Peanuts: Big Picture on a Small Scale

“Peanuts,” Schulz once said, “deals in defeat.” At its core, the comic parses existential angst, strip by strip—not Cold War anxiety, a cloud under which “Peanuts” developed and flourished, but the garden-variety anxieties found in everyday life. Charlie Brown is the comic’s everyman, adept at losing one day and still rising the next to see things through. And yet, as grounded in real life as it seems to be, “Peanuts” shows very little of the actual world. The comic is striking for its spare visual details, its generic, repetitious settings, and its constrained action.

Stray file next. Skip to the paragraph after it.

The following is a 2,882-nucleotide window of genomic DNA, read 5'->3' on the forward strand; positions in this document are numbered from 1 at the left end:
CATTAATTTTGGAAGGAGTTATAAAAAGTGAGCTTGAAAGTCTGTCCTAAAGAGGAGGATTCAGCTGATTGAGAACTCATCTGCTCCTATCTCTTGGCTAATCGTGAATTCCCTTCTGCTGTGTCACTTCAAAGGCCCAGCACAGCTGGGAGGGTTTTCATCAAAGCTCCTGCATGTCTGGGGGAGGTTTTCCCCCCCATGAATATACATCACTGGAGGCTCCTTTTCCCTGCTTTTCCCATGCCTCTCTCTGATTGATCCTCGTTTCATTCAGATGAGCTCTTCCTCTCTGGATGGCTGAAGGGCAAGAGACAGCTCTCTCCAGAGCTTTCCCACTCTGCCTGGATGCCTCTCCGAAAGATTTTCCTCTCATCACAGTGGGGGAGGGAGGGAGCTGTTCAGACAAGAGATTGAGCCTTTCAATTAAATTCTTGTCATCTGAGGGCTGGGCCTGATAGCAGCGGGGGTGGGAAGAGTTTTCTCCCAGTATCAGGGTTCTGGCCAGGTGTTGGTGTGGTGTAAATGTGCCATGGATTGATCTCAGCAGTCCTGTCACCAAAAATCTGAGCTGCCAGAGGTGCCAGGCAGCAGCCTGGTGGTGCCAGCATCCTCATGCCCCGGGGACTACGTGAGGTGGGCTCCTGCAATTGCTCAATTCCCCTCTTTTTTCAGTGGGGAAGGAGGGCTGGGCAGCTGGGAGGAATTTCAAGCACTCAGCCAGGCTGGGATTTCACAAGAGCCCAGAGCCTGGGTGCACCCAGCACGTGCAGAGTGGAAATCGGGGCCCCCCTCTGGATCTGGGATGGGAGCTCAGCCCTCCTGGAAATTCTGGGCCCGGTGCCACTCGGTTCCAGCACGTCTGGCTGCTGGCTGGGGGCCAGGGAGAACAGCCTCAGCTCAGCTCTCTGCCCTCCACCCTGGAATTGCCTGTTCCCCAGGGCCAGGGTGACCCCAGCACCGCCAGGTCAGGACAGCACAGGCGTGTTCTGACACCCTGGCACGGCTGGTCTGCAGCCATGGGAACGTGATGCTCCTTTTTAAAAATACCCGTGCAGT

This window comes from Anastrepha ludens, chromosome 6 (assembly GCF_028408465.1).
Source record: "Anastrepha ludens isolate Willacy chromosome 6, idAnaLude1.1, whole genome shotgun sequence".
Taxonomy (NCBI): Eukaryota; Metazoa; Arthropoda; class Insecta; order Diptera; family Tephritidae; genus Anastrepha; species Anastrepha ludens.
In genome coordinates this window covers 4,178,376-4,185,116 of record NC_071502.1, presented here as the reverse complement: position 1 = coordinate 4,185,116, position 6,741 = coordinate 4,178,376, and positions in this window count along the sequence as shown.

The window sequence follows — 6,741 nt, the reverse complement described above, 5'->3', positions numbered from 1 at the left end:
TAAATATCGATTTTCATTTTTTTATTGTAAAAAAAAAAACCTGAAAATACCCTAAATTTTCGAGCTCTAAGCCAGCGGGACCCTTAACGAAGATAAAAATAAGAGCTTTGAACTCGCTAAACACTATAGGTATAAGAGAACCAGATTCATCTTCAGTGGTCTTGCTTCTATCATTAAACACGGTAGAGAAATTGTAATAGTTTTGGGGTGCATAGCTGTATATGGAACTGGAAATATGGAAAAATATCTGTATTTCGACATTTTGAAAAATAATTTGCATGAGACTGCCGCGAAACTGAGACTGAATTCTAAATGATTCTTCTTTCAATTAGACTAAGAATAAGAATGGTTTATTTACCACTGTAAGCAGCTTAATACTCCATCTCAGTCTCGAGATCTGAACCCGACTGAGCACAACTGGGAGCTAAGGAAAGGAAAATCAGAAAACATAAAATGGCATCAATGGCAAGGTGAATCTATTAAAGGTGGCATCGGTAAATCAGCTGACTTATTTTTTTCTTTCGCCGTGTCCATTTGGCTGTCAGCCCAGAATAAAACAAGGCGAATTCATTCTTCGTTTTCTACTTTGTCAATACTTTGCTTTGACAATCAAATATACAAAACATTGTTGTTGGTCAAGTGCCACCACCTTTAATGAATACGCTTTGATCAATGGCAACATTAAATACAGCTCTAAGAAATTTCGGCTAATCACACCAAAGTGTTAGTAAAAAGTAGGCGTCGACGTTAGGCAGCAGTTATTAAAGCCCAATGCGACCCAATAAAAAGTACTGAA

One can easily forget how unlikely this cultural ascendency might have seemed when “Peanuts” débuted. Schulz created an oddly shaped boy, an anthropomorphized dog, and a host of children who don’t behave or speak as children do, and he placed them in an efficient, nondescript setting—only on the surface of reality, you might say. The reader should be skeptical of this setup. And yet Charlie Brown’s emotional struggle is familiar, and the reader is roused by it.

The New Yorker pulls an essay by Nicole Rudick that reveals how
Peanuts helps us ponder life, the universe, and everything.

This essay was drawn from the anthology “The Peanuts Papers: Charlie Brown, Snoopy & the Gang, and the Meaning of Life,” which will be published this fall by the Library of America.



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